UNITED STATES PHYSICS TEAM 2003
Open Response Questions 4 Questions, 60 minutes
INSTRUCTIONS DO NOT OPEN THIS TEST UNTIL YOU AR
E TOLD TO BEGIN
? ? Show all your work. Partial credit will be given. Start each question on a new sheet of paper. Be sure to put your name in the upper righthand corner of each page, along with the question number and the page number/total pages for this problem. For example, Doe, Jamie Q1 – 1/3 A hand-held calculator may be used. Its memory must be cleared of data and programs. You may use only the basic functions found on a simple scientific calculator. Calculators may not be shared. You may not use any tables, books, or collections of formulas. Each of the four questions is worth 25 points. The questions are not necessarily of the same difficulty. Good luck!
? ? ?
Possibly Useful Information Gravitational field at the Earth’s surface Newton’s gravitational constant Binomial expansion g = 9.8 N / k g 2 G = 6.67 × 10 ?11 N ?m 2 / k g n (1 + x) ≈ 1 + nx for |x| << 1
Moment of Inertia about Center of Mass – Uniform Object (will not be provided on the second screening exam) Disk Sphere Rod
/2 MR2 2 /5 MR2 1 /12 ML2
Copyright ? 2003, American Association of Physics Teachers
Preliminary Exam Four Open Response Questions
1. A small block of weight mg is initially at rest at the starting point s = 0 shown above. It slides down an increasingly rough incline at an angle of to the horizontal. The coefficient of kinetic friction is = s, where is a constant and s is measured down along the incline from the starting point s = 0. The magnitude of the work done by a non-constant force can be found from the area under a force versus displacement graph. (9) a. Draw a diagram which shows all the forces acting on the block (free body diagram). Clearly label each force. Write down the magnitude of each force in terms of only the quantities given above. (3) b. Sketch a graph of the magnitude of the frictional force versus displacement. (3) c. Find the area under the graph and use it to determine the magnitude of the work done by the frictional force as a function of s. (10) d. How far down the plane does the block slide before coming to rest?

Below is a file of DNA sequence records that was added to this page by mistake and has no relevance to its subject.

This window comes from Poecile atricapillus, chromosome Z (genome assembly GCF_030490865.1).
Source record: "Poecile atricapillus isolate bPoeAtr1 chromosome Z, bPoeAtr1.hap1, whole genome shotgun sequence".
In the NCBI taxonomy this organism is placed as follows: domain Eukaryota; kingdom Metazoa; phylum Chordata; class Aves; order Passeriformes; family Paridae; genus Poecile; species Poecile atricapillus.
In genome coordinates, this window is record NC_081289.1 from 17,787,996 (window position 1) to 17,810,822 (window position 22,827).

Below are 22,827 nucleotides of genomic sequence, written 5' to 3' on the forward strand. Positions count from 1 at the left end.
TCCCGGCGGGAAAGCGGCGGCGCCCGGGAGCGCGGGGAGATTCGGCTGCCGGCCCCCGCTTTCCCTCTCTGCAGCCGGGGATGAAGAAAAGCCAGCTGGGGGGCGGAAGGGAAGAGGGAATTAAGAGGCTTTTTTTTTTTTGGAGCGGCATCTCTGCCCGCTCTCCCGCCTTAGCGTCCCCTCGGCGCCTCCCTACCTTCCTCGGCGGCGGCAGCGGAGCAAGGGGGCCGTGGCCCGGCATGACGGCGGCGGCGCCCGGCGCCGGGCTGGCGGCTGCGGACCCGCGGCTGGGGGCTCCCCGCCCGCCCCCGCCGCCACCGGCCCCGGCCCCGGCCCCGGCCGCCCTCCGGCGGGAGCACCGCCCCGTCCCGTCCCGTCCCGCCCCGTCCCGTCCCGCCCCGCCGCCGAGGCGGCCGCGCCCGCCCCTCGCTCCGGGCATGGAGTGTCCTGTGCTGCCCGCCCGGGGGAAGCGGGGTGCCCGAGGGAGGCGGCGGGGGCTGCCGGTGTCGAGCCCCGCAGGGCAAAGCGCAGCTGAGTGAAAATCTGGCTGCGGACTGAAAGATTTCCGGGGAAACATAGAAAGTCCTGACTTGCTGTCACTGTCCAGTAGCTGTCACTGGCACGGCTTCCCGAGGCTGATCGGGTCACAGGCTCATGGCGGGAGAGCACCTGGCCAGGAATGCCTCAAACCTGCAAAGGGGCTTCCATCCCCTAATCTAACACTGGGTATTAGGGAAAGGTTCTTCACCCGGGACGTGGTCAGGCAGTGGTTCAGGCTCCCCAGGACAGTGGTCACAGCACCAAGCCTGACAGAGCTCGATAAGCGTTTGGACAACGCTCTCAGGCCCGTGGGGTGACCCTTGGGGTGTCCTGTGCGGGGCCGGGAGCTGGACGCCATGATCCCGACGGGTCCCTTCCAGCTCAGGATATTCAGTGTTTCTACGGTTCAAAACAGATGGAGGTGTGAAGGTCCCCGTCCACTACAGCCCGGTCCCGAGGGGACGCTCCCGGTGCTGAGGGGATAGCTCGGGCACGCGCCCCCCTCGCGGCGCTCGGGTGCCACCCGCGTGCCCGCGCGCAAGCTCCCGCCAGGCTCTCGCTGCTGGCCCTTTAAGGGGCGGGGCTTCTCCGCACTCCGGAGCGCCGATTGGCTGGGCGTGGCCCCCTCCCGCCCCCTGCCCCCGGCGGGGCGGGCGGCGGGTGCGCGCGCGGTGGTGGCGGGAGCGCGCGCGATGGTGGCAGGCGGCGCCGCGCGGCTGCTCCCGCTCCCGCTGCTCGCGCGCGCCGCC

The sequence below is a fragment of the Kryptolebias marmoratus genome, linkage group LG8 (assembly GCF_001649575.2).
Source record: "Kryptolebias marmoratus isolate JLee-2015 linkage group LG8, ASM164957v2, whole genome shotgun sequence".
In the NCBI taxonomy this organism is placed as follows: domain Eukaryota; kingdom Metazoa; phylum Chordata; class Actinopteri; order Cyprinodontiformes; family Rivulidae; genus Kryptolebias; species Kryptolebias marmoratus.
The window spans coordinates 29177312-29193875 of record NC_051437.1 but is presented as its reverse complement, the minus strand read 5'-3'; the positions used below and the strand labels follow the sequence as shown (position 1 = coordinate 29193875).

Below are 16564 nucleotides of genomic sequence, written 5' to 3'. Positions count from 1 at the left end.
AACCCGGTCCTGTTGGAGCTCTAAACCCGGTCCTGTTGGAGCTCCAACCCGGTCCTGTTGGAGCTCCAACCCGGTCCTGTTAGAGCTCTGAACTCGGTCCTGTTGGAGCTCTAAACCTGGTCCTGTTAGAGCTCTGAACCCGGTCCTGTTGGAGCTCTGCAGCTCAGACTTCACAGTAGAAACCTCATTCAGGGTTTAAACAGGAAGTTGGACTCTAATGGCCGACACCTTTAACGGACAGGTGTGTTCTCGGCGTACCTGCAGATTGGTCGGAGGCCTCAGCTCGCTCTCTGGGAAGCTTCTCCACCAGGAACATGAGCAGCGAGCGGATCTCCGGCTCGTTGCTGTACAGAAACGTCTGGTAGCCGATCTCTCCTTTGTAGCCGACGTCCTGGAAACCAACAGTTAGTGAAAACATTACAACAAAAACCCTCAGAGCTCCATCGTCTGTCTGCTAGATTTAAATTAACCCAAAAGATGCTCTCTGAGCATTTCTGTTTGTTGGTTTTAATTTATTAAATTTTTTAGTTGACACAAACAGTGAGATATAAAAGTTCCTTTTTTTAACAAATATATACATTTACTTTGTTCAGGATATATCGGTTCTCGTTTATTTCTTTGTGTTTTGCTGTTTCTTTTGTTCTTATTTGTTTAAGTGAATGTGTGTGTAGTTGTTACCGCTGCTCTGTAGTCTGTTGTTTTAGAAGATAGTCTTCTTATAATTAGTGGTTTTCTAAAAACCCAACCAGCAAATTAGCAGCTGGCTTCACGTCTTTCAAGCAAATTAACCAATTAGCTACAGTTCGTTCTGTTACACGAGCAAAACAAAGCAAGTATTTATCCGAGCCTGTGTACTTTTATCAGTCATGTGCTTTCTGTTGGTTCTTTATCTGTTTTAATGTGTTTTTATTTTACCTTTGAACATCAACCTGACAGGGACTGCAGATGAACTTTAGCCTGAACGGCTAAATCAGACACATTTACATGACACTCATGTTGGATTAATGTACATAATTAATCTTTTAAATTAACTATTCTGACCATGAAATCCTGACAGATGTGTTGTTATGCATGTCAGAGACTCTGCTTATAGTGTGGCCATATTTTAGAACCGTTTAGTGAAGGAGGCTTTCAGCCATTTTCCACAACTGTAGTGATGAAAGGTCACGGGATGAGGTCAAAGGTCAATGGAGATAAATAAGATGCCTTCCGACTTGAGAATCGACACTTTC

2. Suppose that Galileo is in the Leaning Tower of Pisa. He throws a cannonball straight down from height H above the ground. The ball leaves his hands with an initial speed vo. At the same instant, his friend throws a cannonball straight up from ground level with an initial speed of 2vo. When the cannonballs collide, they are traveling in the same direction and Galileo's cannonball is traveling with 7 times the speed of his friend's. Ignore air resistance. (10) a. At what time does the collision occur? Express your answer in terms of H and vo only. (15) b. At what height above the ground does the collision occur? Express your answer in terms of H only.
3. A disk of radius R is located in the x-y plane with its center at the origin. The disk has four disk-shaped holes of radius R/4 which are centered at (R/2, 0), (0, R /2), (-R /2, 0), and (0, -R /2), as shown in the accompanying diagram. The disk has mass M and uniform density. The moment of inertia (rotational inertia) of this disk about the z axis is CMR 2 where C is a constant. (8) a. The disk starts from rest at the top of an y incline of height H and rolls without slipping to the bottom. What is the speed of its center of mass at the bottom? Express your answer in terms of H, C, and fundamental constants. M R (7) b. A nail of negligible mass is glued to the top of the disk at (0, R). The nail points in the z R/4 direction and is mounted in a frictionless pivot so that the disk hangs in the vertical plane. The x R/2 disk is displaced by a small angle from its equilibrium position and released from rest. What is the period of oscillation of the disk in terms of R, C, and fundamental constants? (10) c. Find the numerical value of the constant C.
R M v
4. A solid, uniform cylinder with mass M and radius R is initially at rest. It is gently placed onto a conveyor belt moving at constant velocity v as shown above. The cylinder’s axis is perpendicular to the belt’s velocity. The coefficients of static and kinetic friction are nonzero constants. (Ignore other energy losses such as rolling resistance.) (15) a) What is the final speed of the cylinder’s center of mass? (5) b) If a cylinder with twice the radius and four times the mass had been used in place of the original cylinder, what would have been its final speed? (5) c) If a ring with the same mass and radius had been used in place of the cylinder, what would have been its final speed? Assume the ring has negligible thickness.